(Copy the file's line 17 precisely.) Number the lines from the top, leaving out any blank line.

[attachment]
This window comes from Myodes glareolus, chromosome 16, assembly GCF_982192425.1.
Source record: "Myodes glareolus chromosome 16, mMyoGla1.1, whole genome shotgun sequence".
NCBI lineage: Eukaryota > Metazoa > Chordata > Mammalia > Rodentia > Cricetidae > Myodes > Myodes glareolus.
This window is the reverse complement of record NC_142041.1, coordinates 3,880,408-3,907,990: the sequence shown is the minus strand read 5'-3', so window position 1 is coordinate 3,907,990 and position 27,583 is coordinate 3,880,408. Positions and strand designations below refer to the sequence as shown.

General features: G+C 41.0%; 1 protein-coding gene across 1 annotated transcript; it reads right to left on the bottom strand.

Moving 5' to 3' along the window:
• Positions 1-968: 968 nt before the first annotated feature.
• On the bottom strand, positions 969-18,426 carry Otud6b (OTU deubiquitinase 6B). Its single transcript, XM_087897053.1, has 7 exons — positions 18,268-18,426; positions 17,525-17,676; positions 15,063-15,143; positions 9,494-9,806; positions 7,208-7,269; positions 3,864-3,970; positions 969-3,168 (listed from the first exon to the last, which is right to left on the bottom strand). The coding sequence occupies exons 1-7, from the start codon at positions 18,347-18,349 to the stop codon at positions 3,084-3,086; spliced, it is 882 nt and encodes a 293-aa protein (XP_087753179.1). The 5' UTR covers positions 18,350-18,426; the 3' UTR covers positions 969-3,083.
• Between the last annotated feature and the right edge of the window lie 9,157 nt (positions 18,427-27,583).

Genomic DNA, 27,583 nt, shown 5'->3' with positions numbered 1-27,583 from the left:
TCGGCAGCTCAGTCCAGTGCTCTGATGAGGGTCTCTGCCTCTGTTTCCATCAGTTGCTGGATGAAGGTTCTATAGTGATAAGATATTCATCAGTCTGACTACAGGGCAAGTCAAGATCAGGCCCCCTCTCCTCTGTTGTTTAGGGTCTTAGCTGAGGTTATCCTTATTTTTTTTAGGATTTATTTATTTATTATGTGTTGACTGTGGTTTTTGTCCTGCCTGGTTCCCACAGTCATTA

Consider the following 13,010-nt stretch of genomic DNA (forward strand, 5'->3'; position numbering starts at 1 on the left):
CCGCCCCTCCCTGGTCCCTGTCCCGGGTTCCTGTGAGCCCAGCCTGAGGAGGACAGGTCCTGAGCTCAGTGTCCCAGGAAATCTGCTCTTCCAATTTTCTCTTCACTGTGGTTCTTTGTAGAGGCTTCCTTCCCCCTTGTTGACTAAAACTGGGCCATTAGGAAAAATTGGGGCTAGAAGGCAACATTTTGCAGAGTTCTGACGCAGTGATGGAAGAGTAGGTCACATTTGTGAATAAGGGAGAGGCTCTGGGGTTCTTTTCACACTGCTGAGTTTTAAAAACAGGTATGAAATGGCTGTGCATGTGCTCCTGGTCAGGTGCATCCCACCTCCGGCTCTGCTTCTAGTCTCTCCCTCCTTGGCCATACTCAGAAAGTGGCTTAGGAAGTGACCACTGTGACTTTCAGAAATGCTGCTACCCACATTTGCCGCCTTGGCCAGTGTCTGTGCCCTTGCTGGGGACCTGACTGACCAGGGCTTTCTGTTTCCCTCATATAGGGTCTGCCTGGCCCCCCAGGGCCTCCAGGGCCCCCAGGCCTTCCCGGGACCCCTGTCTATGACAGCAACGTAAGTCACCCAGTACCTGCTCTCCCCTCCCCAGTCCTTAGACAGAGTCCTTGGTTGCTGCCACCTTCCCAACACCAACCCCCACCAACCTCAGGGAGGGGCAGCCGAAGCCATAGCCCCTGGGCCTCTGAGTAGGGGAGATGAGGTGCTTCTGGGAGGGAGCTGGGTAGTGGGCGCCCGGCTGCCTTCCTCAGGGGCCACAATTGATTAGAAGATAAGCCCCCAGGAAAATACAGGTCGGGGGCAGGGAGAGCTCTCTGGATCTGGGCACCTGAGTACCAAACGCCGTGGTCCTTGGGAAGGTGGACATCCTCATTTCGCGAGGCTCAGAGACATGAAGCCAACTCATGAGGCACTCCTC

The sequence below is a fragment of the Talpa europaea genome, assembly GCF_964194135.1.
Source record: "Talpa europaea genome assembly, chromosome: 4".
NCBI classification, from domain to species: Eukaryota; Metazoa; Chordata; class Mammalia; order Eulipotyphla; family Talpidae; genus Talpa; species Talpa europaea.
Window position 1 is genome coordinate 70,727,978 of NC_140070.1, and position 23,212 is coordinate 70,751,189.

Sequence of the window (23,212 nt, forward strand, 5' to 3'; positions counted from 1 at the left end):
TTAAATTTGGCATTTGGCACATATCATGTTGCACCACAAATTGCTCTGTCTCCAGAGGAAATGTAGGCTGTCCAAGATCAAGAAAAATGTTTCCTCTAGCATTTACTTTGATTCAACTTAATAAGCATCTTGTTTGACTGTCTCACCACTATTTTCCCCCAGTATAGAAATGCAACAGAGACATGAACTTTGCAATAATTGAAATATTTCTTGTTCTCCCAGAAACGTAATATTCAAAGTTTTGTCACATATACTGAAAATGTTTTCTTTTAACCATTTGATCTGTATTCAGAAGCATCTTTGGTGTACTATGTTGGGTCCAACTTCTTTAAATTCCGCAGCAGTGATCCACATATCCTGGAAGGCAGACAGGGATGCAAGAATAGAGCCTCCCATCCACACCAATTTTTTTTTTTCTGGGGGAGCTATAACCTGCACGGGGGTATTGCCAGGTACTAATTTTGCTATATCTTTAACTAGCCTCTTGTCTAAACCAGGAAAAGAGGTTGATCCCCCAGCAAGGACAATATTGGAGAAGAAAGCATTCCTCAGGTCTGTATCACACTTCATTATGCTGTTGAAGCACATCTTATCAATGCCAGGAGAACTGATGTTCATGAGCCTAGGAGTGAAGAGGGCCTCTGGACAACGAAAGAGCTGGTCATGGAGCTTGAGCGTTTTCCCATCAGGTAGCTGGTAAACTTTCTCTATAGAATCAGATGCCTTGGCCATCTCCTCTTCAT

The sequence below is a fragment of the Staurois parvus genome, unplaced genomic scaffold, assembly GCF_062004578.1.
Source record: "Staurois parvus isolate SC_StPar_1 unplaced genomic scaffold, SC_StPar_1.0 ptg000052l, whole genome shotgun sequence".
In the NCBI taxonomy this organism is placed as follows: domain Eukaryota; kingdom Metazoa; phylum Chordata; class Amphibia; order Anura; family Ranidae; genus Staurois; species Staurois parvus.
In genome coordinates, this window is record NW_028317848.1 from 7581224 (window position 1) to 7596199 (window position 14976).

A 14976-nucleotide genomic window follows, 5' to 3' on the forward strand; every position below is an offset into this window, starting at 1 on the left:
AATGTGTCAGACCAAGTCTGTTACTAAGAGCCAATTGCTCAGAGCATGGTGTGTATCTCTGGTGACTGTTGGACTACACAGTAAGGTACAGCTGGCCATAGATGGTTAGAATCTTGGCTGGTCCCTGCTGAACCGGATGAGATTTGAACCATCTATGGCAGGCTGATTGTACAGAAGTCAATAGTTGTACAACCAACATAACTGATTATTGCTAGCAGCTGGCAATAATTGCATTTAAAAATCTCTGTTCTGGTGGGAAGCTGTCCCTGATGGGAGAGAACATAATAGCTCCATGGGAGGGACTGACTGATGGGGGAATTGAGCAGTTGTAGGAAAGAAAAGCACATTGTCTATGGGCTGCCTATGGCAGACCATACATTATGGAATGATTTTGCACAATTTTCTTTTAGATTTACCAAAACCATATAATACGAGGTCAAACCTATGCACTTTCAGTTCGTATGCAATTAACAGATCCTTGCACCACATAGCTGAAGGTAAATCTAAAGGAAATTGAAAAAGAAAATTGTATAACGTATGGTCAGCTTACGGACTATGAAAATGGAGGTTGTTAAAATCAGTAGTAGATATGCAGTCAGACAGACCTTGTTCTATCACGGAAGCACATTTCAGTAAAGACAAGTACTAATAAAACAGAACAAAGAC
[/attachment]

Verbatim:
Window position 1 is genome coordinate 70,727,978 of NC_140070.1, and position 23,212 is coordinate 70,751,189.